• Culture:  How do we prevent people from abusing this information and not using it to screen potential partners, deny insurance coverage, denying jobs?  How will this affect culture?  Will we be cultivating a different kind of racism, on a genetic basis?  Are we on the path to a real-life version of the movie Gattaca?
  • Ownership:  Who will claim ownership of this data?  Will it be the government?  I’d argue that this data should be owned by the individuals from whom it comes, but the experience of the genetic sequencing (now genetic ancestry) company 23 & Me is worrisome.  For the time being, the FDA has blocked the company from allowing individuals from having access to their own genetic information.  Will this change as part of the new initiative or not?
  • Drug/device industry:  Genetic research and development of treatments has been very promising and productive in the private sector.  How will government involvement affect research?  Will our governmental agencies work cooperatively with them or competitively?  Again, if the experience of 23 & Me is any indication, this is a real concern.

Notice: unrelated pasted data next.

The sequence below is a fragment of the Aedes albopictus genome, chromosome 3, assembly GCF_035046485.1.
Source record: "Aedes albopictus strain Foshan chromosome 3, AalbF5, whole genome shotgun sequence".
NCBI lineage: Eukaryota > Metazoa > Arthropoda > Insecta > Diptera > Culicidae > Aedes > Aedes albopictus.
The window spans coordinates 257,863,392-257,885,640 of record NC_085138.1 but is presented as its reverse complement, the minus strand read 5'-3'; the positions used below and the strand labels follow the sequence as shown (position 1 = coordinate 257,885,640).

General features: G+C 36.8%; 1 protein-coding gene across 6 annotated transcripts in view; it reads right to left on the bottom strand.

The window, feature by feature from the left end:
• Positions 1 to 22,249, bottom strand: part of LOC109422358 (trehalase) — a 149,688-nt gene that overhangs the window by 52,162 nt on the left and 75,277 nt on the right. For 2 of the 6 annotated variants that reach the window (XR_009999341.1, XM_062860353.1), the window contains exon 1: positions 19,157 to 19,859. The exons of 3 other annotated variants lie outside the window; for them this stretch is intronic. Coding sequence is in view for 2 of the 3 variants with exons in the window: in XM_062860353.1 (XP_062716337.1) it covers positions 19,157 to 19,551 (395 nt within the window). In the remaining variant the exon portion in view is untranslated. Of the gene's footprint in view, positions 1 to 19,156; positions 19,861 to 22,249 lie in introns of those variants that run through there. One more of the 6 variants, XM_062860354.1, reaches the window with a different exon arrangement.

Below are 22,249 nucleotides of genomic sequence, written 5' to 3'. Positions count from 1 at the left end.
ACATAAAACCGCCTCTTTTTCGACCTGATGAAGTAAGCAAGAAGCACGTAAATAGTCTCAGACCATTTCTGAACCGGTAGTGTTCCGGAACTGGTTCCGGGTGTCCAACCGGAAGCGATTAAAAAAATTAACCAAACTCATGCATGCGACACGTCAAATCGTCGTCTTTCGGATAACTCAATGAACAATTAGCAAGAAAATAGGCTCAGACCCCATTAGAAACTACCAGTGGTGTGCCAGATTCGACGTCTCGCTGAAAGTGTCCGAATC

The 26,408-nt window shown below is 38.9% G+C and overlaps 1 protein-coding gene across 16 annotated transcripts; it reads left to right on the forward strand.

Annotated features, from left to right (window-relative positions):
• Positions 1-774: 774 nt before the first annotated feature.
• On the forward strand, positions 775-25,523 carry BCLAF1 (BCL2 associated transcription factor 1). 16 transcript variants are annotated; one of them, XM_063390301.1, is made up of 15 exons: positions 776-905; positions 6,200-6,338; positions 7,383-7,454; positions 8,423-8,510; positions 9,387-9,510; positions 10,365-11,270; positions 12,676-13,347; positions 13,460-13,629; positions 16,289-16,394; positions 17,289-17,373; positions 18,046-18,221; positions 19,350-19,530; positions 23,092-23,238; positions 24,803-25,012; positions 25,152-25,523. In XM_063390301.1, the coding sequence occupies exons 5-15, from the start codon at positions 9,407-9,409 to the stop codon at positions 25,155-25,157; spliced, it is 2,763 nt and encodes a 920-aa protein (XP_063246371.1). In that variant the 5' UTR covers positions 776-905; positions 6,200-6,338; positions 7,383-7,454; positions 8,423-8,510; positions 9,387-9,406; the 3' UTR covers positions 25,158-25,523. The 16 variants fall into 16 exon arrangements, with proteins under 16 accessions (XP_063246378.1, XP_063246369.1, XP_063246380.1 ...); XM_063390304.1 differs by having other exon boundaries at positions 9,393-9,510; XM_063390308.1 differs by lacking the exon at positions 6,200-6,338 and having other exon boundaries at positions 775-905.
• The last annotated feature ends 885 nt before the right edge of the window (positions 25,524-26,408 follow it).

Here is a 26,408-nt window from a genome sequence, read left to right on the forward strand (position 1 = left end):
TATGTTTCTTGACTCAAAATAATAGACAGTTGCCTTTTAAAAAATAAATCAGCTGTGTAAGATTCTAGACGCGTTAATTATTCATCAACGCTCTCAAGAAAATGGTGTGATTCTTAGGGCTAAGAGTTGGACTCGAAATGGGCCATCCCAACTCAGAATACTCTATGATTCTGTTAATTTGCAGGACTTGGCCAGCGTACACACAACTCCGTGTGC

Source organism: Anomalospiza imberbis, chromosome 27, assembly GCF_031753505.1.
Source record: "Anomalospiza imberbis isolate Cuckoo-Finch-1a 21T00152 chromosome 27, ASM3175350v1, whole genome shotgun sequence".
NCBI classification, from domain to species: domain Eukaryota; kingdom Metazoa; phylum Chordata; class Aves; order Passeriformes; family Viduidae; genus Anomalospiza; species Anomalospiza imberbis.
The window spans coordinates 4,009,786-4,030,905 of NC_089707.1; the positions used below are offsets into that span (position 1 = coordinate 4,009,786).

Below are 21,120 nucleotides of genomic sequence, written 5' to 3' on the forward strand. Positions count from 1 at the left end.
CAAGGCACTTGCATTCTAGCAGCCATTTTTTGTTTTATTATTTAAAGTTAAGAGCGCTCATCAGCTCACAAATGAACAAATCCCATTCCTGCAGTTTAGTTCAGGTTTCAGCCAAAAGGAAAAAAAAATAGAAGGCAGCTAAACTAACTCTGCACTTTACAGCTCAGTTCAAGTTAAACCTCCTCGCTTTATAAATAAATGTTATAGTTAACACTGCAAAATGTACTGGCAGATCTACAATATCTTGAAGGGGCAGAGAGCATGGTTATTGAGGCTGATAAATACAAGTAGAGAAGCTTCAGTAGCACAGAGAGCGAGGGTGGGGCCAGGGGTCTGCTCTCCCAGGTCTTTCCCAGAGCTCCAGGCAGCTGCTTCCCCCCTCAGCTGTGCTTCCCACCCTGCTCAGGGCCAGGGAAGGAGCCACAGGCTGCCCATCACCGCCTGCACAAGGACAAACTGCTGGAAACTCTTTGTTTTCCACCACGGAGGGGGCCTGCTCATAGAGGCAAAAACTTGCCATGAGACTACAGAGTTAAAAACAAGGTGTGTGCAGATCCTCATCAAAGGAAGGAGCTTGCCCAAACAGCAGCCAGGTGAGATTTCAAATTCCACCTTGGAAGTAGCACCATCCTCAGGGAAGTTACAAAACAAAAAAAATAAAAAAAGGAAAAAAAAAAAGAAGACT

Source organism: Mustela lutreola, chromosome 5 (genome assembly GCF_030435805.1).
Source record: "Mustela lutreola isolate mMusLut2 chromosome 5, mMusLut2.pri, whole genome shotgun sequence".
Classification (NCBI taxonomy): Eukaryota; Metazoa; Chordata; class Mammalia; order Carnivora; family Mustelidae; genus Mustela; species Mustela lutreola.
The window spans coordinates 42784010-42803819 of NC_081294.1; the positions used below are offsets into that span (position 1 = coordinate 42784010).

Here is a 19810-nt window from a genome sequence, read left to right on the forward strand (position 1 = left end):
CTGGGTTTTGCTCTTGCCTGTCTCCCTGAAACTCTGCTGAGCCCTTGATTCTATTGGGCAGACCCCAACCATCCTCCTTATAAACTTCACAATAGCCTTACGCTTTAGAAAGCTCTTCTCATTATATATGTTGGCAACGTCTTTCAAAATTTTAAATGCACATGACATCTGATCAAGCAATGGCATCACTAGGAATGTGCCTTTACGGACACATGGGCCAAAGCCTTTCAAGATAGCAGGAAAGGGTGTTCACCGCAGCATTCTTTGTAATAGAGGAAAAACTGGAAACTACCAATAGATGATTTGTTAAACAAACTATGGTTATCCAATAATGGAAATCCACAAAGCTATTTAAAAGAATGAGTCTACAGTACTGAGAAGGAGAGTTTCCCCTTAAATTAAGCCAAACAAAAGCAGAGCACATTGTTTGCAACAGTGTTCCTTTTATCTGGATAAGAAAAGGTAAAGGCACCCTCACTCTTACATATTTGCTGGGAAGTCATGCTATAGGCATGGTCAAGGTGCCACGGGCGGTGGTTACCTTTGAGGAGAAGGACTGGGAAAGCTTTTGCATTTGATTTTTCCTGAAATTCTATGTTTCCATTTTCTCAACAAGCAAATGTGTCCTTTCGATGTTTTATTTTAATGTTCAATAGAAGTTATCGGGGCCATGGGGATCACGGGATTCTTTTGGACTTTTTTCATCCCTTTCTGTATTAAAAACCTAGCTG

• Healthcare Costs:  Yes, there’s potential to decrease costs, but there’s also potential in greatly increasing costs.  It’s no small feat to genetically map a population, analyze the information, store it safely and securely, and develop recommendations and treatments.

Part of me is excited about the potential and I think that it probably does take a huge governmental initiative to tackle and impact population health, but another part of me is concerned about government invading a space that is so personal and private and I wonder if it could slow down progress in developing life-saving therapies in the private sector.

What do you think?  Are you excited or nervous about President Obama’s Precision Medicine Initiative?